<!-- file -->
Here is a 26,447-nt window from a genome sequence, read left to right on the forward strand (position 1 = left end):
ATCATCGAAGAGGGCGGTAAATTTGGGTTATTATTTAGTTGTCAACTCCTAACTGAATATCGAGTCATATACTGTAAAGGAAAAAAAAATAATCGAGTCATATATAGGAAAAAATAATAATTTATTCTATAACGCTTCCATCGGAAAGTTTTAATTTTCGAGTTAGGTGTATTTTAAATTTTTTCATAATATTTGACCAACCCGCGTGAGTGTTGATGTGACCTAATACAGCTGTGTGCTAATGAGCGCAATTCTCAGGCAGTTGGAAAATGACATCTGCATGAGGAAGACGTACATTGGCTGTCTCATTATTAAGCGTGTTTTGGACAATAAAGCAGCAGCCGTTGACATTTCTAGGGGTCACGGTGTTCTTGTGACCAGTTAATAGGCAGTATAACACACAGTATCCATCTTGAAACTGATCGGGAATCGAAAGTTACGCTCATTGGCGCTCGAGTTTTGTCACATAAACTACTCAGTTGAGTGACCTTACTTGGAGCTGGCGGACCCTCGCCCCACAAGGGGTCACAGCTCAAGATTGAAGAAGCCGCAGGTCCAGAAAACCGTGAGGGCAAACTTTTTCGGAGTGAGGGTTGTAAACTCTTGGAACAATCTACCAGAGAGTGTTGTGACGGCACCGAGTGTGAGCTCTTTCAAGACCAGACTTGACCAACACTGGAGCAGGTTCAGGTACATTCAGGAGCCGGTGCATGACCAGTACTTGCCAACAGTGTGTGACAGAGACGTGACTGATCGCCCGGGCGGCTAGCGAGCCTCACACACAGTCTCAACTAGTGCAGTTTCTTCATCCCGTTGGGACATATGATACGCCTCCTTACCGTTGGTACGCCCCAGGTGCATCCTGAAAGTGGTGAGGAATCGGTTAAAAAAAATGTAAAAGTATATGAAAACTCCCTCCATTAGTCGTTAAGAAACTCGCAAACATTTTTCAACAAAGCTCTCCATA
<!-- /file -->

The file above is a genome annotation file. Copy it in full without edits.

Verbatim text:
Here is a 26,447-nt window from a genome sequence, read left to right on the forward strand (position 1 = left end):
ATCATCGAAGAGGGCGGTAAATTTGGGTTATTATTTAGTTGTCAACTCCTAACTGAATATCGAGTCATATACTGTAAAGGAAAAAAAAATAATCGAGTCATATATAGGAAAAAATAATAATTTATTCTATAACGCTTCCATCGGAAAGTTTTAATTTTCGAGTTAGGTGTATTTTAAATTTTTTCATAATATTTGACCAACCCGCGTGAGTGTTGATGTGACCTAATACAGCTGTGTGCTAATGAGCGCAATTCTCAGGCAGTTGGAAAATGACATCTGCATGAGGAAGACGTACATTGGCTGTCTCATTATTAAGCGTGTTTTGGACAATAAAGCAGCAGCCGTTGACATTTCTAGGGGTCACGGTGTTCTTGTGACCAGTTAATAGGCAGTATAACACACAGTATCCATCTTGAAACTGATCGGGAATCGAAAGTTACGCTCATTGGCGCTCGAGTTTTGTCACATAAACTACTCAGTTGAGTGACCTTACTTGGAGCTGGCGGACCCTCGCCCCACAAGGGGTCACAGCTCAAGATTGAAGAAGCCGCAGGTCCAGAAAACCGTGAGGGCAAACTTTTTCGGAGTGAGGGTTGTAAACTCTTGGAACAATCTACCAGAGAGTGTTGTGACGGCACCGAGTGTGAGCTCTTTCAAGACCAGACTTGACCAACACTGGAGCAGGTTCAGGTACATTCAGGAGCCGGTGCATGACCAGTACTTGCCAACAGTGTGTGACAGAGACGTGACTGATCGCCCGGGCGGCTAGCGAGCCTCACACACAGTCTCAACTAGTGCAGTTTCTTCATCCCGTTGGGACATATGATACGCCTCCTTACCGTTGGTACGCCCCAGGTGCATCCTGAAAGTGGTGAGGAATCGGTTAAAAAAAATGTAAAAGTATATGAAAACTCCCTCCATTAGTCGTTAAGAAACTCGCAAACATTTTTCAACAAAGCTCTCCATA